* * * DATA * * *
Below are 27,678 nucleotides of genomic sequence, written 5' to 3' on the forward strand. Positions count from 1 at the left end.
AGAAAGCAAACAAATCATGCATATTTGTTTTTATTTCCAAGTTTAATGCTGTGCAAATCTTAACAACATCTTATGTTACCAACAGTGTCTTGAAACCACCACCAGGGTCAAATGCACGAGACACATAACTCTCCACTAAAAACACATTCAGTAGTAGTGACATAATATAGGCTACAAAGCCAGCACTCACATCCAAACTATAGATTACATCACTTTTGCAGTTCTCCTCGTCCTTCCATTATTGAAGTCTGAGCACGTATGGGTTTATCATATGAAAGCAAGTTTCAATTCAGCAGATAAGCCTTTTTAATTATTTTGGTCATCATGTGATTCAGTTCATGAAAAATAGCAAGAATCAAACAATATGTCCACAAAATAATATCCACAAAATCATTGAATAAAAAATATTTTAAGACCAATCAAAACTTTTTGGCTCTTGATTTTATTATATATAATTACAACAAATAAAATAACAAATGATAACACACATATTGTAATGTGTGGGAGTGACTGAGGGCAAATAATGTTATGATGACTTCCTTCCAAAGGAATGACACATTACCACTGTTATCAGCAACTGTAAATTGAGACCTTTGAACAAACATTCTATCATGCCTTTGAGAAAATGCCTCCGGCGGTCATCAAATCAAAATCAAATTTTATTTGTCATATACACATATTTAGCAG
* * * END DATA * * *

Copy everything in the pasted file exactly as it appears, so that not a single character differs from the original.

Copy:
Below are 27,678 nucleotides of genomic sequence, written 5' to 3' on the forward strand. Positions count from 1 at the left end.
AGAAAGCAAACAAATCATGCATATTTGTTTTTATTTCCAAGTTTAATGCTGTGCAAATCTTAACAACATCTTATGTTACCAACAGTGTCTTGAAACCACCACCAGGGTCAAATGCACGAGACACATAACTCTCCACTAAAAACACATTCAGTAGTAGTGACATAATATAGGCTACAAAGCCAGCACTCACATCCAAACTATAGATTACATCACTTTTGCAGTTCTCCTCGTCCTTCCATTATTGAAGTCTGAGCACGTATGGGTTTATCATATGAAAGCAAGTTTCAATTCAGCAGATAAGCCTTTTTAATTATTTTGGTCATCATGTGATTCAGTTCATGAAAAATAGCAAGAATCAAACAATATGTCCACAAAATAATATCCACAAAATCATTGAATAAAAAATATTTTAAGACCAATCAAAACTTTTTGGCTCTTGATTTTATTATATATAATTACAACAAATAAAATAACAAATGATAACACACATATTGTAATGTGTGGGAGTGACTGAGGGCAAATAATGTTATGATGACTTCCTTCCAAAGGAATGACACATTACCACTGTTATCAGCAACTGTAAATTGAGACCTTTGAACAAACATTCTATCATGCCTTTGAGAAAATGCCTCCGGCGGTCATCAAATCAAAATCAAATTTTATTTGTCATATACACATATTTAGCAG